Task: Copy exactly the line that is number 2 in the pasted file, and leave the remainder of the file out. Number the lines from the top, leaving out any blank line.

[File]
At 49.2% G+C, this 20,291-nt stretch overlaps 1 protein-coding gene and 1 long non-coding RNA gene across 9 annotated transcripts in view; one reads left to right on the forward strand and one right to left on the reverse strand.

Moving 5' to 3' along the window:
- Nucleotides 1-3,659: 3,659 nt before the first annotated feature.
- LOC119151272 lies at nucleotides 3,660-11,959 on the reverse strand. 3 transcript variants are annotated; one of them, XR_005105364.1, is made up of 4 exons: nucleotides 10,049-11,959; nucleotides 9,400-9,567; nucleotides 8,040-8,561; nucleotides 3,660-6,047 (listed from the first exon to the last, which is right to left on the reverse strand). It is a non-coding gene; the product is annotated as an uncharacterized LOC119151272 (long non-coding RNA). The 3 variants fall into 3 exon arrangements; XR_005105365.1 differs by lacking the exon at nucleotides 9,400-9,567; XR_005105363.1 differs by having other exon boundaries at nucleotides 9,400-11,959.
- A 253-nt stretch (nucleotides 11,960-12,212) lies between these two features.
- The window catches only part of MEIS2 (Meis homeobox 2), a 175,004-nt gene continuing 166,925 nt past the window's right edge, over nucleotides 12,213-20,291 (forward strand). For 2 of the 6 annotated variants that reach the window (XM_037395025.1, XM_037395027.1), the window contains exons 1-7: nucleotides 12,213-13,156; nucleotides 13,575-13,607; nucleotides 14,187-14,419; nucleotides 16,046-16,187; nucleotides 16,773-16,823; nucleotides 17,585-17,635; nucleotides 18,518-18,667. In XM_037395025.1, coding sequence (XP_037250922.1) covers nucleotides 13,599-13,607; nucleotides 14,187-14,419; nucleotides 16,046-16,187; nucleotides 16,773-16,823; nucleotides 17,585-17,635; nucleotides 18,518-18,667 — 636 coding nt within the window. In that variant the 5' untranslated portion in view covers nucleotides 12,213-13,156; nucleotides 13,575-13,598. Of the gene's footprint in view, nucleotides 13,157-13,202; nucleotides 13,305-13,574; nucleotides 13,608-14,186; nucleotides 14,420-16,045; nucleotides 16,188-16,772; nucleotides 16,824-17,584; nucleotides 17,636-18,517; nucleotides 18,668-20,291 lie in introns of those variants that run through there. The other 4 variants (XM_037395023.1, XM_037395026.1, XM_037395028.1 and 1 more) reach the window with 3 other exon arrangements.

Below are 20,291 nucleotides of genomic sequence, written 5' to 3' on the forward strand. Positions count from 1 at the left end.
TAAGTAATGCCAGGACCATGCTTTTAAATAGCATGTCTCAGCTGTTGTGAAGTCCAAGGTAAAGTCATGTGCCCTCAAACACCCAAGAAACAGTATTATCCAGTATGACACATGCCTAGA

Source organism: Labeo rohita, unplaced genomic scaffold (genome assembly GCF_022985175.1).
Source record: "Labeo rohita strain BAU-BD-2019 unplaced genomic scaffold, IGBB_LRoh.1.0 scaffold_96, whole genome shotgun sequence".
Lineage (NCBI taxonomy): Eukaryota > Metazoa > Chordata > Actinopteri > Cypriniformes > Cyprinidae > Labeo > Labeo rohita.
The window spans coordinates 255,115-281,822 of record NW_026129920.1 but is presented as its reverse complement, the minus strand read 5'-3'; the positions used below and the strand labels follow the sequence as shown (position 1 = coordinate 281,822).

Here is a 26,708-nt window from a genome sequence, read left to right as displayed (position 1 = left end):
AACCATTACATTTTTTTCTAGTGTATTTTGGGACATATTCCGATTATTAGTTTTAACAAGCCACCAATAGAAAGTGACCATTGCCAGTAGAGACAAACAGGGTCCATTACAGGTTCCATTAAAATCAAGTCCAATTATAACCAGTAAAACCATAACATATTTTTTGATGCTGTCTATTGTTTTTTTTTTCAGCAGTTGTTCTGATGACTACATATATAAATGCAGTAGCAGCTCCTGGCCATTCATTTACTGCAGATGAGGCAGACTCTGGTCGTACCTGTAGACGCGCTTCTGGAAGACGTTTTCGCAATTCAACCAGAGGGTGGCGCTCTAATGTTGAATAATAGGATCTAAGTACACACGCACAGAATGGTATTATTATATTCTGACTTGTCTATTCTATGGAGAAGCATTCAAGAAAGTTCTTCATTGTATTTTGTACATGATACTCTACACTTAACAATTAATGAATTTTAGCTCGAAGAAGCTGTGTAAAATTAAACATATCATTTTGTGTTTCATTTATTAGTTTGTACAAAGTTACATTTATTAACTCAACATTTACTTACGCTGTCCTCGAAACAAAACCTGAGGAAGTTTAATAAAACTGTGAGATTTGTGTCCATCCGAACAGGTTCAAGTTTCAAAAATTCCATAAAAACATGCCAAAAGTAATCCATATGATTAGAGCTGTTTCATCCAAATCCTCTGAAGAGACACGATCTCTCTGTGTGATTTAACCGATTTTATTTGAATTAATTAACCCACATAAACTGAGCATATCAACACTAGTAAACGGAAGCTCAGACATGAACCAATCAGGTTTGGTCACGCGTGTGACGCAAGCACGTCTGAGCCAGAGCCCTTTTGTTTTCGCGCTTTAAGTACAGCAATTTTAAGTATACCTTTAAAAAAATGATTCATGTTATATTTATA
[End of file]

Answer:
Moving 5' to 3' along the window: